Social Security Cuts: Chained CPI is Obama's Grand Compromise
Social Security was created as a way to protect the well-being of retired American citizens. Currently, new changes are being proposed that may upset the spirit behind the Social Security Act of 1935, but these changes are only brought up as a means to fix a much larger problem:; the national debt.
The only reason President Obama is proposing chained CPI, an idea that was mentioned by Republicans in 2011 during the debt ceiling debate, is because it is a part of his much larger plan, the grand compromise to attain the $4+ trillion grand bargain. The President hopes to include chained CPI in a way to reduce the national debt in an intelligent and balanced way. There are two conditions Obama set in order for him to support chained CPI:.
- The change is part of a balanced deficit reduction package that includes substantial revenue raised through tax reform.
- It is coupled with measures to protect the vulnerable and avoid increasing poverty and hardship.
Throughout its history, Social Security has changed for the betterment of those the Act was meant to protect. According to the Social Security Administration's website, Social Security began as a government-sponsored retirement program, paid for by deductions from employee income. Benefits such as for the spouse and children, disability benefits, and even cost of living adjustments came later on.
It is this cost of living adjustment debate that is currently being debated in Congress and the White House. Chained CPI is seriously being considered as a new way to account for these adjustments.
In terms of Social Security, there was no cost of living adjustment for the first 15 years. It took two more decades to make the benefit increases automatic. Imagine what it would have been like if this never happened?
This debate has generally been characterized through politically opposite ideologies.
A major distinction between progressives and conservatives is their opposing interpretations of laws. This can clearly be seen in recent Supreme Court cases where there are those justices who believe in a strict interpretation of the U.S. Constitution and others who believe that laws require a fresh interpretation in light of changing times.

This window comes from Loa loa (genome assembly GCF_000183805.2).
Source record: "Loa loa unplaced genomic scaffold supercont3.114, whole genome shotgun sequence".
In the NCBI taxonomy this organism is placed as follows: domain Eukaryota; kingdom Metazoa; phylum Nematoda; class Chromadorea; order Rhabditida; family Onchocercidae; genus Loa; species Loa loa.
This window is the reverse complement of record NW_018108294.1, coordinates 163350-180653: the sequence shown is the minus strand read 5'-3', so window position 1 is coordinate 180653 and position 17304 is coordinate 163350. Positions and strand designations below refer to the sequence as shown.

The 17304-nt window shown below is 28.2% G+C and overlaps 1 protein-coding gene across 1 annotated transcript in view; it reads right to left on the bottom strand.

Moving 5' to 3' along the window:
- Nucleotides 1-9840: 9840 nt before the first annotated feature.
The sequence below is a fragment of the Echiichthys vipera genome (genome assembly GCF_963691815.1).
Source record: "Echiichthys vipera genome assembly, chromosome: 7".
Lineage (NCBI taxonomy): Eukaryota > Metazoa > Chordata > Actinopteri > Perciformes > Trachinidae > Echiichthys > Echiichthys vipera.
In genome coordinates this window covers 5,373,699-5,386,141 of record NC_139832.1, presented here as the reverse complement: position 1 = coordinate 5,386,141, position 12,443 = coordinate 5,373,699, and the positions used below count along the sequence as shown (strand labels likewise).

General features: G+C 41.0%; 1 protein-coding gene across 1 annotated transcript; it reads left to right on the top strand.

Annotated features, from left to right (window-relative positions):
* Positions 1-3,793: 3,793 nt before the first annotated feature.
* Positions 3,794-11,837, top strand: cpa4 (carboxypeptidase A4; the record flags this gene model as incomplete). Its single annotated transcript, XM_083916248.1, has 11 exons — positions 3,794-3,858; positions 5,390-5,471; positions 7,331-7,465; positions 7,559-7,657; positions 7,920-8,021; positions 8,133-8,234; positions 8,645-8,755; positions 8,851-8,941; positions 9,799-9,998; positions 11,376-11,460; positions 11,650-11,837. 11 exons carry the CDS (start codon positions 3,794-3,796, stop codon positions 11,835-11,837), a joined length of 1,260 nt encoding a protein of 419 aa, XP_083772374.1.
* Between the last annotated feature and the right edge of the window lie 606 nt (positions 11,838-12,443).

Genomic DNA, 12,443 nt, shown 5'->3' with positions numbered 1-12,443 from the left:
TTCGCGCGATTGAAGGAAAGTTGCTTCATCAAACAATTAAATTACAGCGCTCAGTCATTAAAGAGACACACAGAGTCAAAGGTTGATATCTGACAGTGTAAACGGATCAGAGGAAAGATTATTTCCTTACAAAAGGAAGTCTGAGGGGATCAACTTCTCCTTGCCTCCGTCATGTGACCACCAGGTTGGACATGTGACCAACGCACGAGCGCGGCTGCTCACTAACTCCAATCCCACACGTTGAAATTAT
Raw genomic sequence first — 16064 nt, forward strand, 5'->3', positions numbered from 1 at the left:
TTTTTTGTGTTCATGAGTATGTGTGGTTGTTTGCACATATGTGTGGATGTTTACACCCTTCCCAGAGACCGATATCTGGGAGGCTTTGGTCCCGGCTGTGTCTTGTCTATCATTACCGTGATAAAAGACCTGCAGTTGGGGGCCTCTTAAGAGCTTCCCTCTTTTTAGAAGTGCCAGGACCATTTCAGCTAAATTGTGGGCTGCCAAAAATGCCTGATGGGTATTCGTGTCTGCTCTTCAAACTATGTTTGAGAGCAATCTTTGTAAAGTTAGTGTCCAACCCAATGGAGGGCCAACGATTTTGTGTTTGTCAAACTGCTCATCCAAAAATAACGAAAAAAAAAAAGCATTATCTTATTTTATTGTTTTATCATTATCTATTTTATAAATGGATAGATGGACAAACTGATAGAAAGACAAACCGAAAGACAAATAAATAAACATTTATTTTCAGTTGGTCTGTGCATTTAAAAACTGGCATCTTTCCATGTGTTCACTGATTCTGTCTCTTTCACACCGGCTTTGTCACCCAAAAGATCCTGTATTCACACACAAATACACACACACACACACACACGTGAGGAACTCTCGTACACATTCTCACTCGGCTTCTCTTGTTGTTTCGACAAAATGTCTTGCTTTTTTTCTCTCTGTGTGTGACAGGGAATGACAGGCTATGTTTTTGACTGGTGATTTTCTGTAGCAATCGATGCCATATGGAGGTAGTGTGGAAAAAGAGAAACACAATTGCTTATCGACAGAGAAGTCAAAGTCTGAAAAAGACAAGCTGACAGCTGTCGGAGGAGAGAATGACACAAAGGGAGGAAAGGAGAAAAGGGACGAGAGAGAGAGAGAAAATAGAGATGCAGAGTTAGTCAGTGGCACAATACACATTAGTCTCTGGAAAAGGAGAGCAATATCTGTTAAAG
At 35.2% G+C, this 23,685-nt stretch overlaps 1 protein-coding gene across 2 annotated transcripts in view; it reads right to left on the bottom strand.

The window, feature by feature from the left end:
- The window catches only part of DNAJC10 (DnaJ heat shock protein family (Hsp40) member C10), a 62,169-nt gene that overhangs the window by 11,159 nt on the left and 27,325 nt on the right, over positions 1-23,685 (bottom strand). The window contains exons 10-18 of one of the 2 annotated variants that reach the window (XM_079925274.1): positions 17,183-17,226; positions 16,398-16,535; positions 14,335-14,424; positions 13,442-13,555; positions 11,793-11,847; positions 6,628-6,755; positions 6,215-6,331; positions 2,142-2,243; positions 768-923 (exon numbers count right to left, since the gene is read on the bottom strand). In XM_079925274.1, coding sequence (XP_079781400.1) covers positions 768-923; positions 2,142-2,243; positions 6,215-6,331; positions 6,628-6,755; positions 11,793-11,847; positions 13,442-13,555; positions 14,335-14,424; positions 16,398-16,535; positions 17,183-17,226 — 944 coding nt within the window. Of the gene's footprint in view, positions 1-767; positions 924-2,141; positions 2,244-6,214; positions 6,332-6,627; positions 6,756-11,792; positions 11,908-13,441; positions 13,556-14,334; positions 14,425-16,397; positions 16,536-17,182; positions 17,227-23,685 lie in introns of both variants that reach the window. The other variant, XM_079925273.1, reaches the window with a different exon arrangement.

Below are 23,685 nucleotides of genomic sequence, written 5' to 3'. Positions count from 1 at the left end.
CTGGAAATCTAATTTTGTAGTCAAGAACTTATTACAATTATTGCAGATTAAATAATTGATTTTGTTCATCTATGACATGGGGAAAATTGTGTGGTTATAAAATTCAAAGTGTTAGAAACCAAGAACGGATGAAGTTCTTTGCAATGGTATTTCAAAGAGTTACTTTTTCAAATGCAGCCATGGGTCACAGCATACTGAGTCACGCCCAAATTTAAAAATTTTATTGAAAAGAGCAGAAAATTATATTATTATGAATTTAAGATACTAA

America is now in a transition where it must deal with nearly insurmountable national debt and protecting the well-being of not only current retirees, but future generations as well. The political malaise in Washington does not appear to be providing a clear vision of what the future will look like for these millennials.
Now, President Obama is proposing the radical notion, at least in the eyes of his most liberal supporters, of chained CPI. Chained CPI is a different view on how to calculate benefit increases.
In an NPR interview with Robert Greenstein, president of the Center on Budget and Policy Priorities, Mr. Greenstein explained what the difference between chained CPI and traditional CPI:
"The regular CPI measures the costs each month of a market basket of items that average Americans may purchase each month and so it tells us how much prices are rising, what the inflation rate is. The chained CPI is identical, really, to the regular CPI in all respects except one. It includes an adjustment so that if, for example, beef prices rise much faster than chicken prices, and consumers, as a result, buy less beef and more chicken, it picks up the switching from the beef to the chicken, which makes their total costs for the month rise a little less quickly than if you assumed they continued to buy the same amount of beef and the same amount of chicken as before."
That interview was recorded in July 2011 as the fiscally-oriented Gang of Six was attempting to solve the issue of the ever-looming debt ceiling increase. For the concept to be put on the table again in budget talks by a Democratic president makes one think that there is a lot more behind the story.
Since chained CPI rises slower than traditional CPI and, if enacted as the next measure of SSA benefit increases among other uses, will result in the cost savings that Republicans have been hoping for. It will enable the Social Security trust fund to remain solvent longer, while paying beneficiaries less.
How much less? Chained CPI is estimated to be .25% lower than standard CPI. If a beneficiary was receiving $10,000 a year, under current law and assuming inflation was 3%, that beneficiary would receive $10,300. In chained CPI, they would receive a 2.75% increase and receive $10,275. Through compounding year over year and taking into account the rising number of retirees, that $25 quickly adds up.
President Obama is compromising as much as he could with Republicans who are willing to listen. The hope is that that will result in enough Republicans going along with the President's other budget ideas, such as revenue increases in infrastructure spending.
Chained CPI is not the whole story, but it is the most controversial component. If nothing is done, the current fiscal situation will continue to plague the country and the presidency. At least the president is making an effort to find solutions through compromise, even if it means upsetting some of the people who voted for him.